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Amazon Development Center, Japan
Our development center is located in the city of Tokyo, Japan — the world’s third largest economy and epitome of innovation and technology in Asia. Our engineers come from various parts of the globe, and this diversity in thinking and culture...
Kindle, Fire, Alexa
Amazon entered the e-book hardware industry in 2007 with the release of the original Kindle reader. Today, Amazon is on the 6th generation of Kindle e-readers, and Kindle is the best-selling e-reader family in the world.
The teams that build the Kindle experience work in diverse business areas,...
The people are what make things go here at Amazon. Our HR team partners with and influences our business leaders, using data to drive important decisions. Using both strategy and tactics, HR professionals find talented people who fit both the job and our “peculiar” ways.
Some of our...
"The longer you're here, and the more you build, and the more you collaborate, the more you become personally passionate about our mission," says Mike Bundy, who started out in a temp job stacking pallets at Amazon's first fulfillment center in 1997. Today, he manages a 300-person software organization. "I feel like a founder of the company. I feel a great deal of personal pride in what we’ve done."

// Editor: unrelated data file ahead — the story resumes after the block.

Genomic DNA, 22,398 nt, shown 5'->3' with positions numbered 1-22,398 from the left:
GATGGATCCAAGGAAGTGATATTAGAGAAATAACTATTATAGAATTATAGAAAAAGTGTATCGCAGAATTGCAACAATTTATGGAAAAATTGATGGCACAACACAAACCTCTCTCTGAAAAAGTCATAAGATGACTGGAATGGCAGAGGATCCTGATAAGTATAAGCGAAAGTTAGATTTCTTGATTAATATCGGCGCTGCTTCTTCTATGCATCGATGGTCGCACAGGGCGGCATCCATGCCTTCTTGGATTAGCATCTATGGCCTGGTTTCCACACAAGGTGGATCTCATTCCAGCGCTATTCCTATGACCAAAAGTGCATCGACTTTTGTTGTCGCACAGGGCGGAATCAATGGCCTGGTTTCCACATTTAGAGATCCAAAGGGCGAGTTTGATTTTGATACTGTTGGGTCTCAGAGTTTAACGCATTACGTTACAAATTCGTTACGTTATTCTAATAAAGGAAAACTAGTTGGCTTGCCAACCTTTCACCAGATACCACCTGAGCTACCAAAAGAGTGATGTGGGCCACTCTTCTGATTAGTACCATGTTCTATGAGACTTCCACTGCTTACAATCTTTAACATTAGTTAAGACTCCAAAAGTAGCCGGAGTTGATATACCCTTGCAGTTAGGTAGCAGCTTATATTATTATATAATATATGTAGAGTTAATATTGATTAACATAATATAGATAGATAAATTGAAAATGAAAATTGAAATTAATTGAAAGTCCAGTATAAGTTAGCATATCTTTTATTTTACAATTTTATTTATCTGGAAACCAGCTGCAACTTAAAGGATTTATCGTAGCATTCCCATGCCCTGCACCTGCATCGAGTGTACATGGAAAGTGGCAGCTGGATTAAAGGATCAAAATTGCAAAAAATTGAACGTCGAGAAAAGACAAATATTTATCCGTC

In his fulfillment center days, when Amazon still had a lot of technological growing pains, Mike was always the guy popping into the tech room to ask, "How can we help?" His curiosity and commitment led to relationships with mentors who helped him follow his newfound passion and transform himself from an art-school grad into a leader of projects that truly reinvent the customer experience.
It's easy to forget these days, but there was a time when Amazon didn't – and couldn't – promise that an order would arrive by a certain date. Mike helped change that. "We totally overhauled the way we make promises on the website," he says. "We got rid of the 'usually ships in 24 hours' messaging. We developed the capability to make these aggressive delivery estimates and keep them. In many ways, this was what Prime was born of."
By the end of 2011, Mike got promoted to the role of director and managed a team working on software for Amazon's fulfillment centers, the state-of-the-art versions of where Mike first worked. "So for me, that was like coming back to where I started," he says. "It was super exciting."
One of Mike's Amazon mentors taught him that "the bottom line is total ownership. There is no problem you don't own, and you've got to dive deep on them all, and you've got to move really fast."
For Mike, who got married and became a dad during his almost two decades at Amazon, ownership isn't just about getting work done; it's about leaving work behind and recharging with family. "I manage my schedule really aggressively," he says. "If you let your calendar get filled up with non-essential stuff, you're not owning your career, and you're not owning your path. You can be scrappy. You can be entrepreneurial. You don't have to give up your personal life."
We're a company of pioneers. It's our job to make bold bets, and we get our energy from inventing on behalf of customers. Success is measured against the possible, not the probable. For today’s pioneers, that’s exactly why there’s no place on Earth they’d rather build than Amazon.